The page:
Please note that as of October 24, 2014, the Nokia Developer Wiki will no longer be accepting user contributions, including new entries, edits and comments, as we begin transitioning to our new home, in the Windows Phone Development Wiki. We plan to move over the majority of the existing entries. Thanks for all your past and future contributions.

Mobilising websites: building a Web Runtime widget for Bing

From Wiki
Jump to: navigation, search
Article Metadata
Created: jappit (25 Jun 2009)
Last edited: hamishwillee (09 May 2012)
Featured Article
18 Oct

This article shows the design and development process of the Bing Web Runtime widget.


Step 1. Choosing functionalities

Bing is a search engine, developed by Microsoft, that allow users to search for different types of content: web pages, news, images, videos and much more. Also, the Bing website offers additional services, as Maps, Translations, Travel Planning and Shopping sections.

The first version of the Bing WRT widget will exclusively focus on the search functionality, and on these types of content:

  • Web Pages
  • Mobile Web Pages
  • News
  • Images
  • Videos

Step 2. Defining the layout

Generally speaking, clear and polite layout is a must when developing a mobile application, due to the physical and environmental constraints of mobile devices and of their usage.

Since the main focus of this widget is on search, these points are also to be considered when thinking about the widget's layout:

  • immediateness of use: most users are already familiar with search engines and with their interfaces. So, respecting common search-related layouts surely brings benefits to usability of the widget.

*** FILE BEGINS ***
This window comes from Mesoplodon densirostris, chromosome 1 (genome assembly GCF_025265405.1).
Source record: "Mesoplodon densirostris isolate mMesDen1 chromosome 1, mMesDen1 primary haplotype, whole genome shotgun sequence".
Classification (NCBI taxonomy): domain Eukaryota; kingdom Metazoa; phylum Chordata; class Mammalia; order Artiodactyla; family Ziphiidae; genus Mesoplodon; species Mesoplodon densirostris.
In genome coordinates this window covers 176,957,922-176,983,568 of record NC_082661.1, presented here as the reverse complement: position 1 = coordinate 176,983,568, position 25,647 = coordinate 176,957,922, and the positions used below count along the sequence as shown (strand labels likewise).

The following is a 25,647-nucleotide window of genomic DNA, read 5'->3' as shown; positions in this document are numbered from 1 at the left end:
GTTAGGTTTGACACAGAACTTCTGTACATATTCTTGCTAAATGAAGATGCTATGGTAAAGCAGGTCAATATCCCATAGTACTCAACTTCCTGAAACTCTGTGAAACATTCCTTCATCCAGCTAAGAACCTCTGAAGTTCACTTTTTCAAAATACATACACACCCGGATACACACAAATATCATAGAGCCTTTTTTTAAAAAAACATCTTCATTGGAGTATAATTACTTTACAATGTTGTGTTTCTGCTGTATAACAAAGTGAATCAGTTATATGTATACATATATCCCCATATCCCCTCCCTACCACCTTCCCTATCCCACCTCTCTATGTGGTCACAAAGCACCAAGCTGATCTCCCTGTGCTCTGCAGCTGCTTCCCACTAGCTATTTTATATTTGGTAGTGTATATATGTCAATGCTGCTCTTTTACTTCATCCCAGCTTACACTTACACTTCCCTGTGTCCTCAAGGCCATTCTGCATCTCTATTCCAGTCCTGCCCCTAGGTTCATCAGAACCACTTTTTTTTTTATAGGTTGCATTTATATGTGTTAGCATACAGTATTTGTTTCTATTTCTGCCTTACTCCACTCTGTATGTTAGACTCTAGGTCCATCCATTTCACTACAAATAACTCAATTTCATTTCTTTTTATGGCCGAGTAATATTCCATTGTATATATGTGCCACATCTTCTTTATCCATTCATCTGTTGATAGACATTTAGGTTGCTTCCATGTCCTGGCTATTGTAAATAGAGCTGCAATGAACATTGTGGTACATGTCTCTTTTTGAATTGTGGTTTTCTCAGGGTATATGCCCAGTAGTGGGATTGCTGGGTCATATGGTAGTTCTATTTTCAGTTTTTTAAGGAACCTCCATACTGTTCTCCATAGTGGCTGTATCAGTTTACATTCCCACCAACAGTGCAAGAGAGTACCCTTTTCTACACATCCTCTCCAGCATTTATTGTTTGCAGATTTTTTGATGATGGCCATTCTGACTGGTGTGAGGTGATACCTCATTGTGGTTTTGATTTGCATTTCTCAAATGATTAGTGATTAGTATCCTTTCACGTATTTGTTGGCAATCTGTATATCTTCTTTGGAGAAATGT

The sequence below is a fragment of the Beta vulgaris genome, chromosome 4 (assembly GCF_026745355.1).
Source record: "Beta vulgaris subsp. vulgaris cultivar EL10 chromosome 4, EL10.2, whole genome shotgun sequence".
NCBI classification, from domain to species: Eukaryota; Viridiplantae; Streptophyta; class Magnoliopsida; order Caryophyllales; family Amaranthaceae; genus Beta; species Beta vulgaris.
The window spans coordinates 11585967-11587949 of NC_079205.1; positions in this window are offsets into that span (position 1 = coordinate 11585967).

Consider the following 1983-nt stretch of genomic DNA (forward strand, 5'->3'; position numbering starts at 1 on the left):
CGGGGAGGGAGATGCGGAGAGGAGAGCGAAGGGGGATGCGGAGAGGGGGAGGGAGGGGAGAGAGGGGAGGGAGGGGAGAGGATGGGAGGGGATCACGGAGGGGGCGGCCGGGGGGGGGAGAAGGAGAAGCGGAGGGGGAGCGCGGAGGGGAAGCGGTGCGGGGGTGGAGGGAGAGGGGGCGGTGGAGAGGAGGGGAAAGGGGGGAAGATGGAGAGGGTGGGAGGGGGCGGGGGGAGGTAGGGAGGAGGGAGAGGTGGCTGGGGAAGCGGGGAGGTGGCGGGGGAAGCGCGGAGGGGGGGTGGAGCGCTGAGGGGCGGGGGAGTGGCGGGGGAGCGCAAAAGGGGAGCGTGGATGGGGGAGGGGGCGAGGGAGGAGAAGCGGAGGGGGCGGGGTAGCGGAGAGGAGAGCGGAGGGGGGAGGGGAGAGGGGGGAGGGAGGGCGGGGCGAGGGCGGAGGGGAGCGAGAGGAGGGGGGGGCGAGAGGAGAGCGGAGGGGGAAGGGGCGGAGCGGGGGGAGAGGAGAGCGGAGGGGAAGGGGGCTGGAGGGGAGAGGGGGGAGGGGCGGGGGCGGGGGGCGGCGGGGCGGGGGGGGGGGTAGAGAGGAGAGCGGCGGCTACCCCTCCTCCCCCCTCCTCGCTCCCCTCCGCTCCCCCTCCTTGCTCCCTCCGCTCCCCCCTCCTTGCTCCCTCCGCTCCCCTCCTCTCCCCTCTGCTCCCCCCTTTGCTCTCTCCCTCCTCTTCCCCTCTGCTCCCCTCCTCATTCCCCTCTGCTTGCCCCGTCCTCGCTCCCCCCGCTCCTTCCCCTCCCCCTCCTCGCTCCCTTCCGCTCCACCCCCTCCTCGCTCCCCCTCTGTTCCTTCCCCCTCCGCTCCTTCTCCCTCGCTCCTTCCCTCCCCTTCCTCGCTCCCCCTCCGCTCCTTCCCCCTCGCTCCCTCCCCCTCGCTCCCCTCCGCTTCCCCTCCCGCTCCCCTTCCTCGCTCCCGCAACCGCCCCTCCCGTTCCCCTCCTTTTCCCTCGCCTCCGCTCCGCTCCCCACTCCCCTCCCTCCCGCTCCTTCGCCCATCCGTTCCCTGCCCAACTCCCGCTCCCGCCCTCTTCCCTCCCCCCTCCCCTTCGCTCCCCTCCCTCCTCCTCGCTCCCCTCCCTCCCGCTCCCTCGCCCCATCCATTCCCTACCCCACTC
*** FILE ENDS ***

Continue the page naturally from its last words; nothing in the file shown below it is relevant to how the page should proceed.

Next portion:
• clarity of information: when searching something, the only important thing is to quickly find what looked for. Fancy graphics, a cluttered interface or cool animations could cause, especially on mobile devices' displays, confusion and poor readability.

First layout draft

Based on these requirements, the first layout draft will contain these main elements:

  • a header, containing the Bing logo
  • a big text input field, just below the header
  • a button to submit the typed query
  • all the remaining space will be used to show the search results

Wrt bing layout draft.png

In order to maximize the space available to search results, all the extra controls will be placed in different views, and standard softkey items will be used to access these views.

Managing the search types

The user has to be able to view the different types of searched media (news, images, and so on) with very quick interactions. Possible solutions are:

  • use radio buttons / checkboxes to specify which media type(s) to search: this solution is the most fine-grained, since allows to specify which media types to search for each query. However, having 5 checkboxes or radio buttons on the main interface, on small devices, is not great from a design and usability point of view.
  • use a separate view to filter the searched media types, storing the filter settings for all subsequent user searches (also, in subsequent usage sessions). This approach has the advantage of leaving the main search interface more polite, but requires an additional indication to let the user know which media types he's currently searching. The next section will show a solution to this problem.

Tabbed search

The widget allows the user to filter searched media types. In order to give him clear indication of the current filters, and also to allow him to easily switch from a media type to another, a possible solution is represented by a tabbed menu.

The tab menu will show only the current active media types, so allowing the user to know which media he's currently searching. In order to customize the media filters, and so to change the visible tabs, a separate settings screen is used.

Final layout

The final layout structure is visible in the following picture:
Wrt bing layout final.png

Step 3. Designing the widget

Now that layout has been defined, the actual widget graphics has to be designed.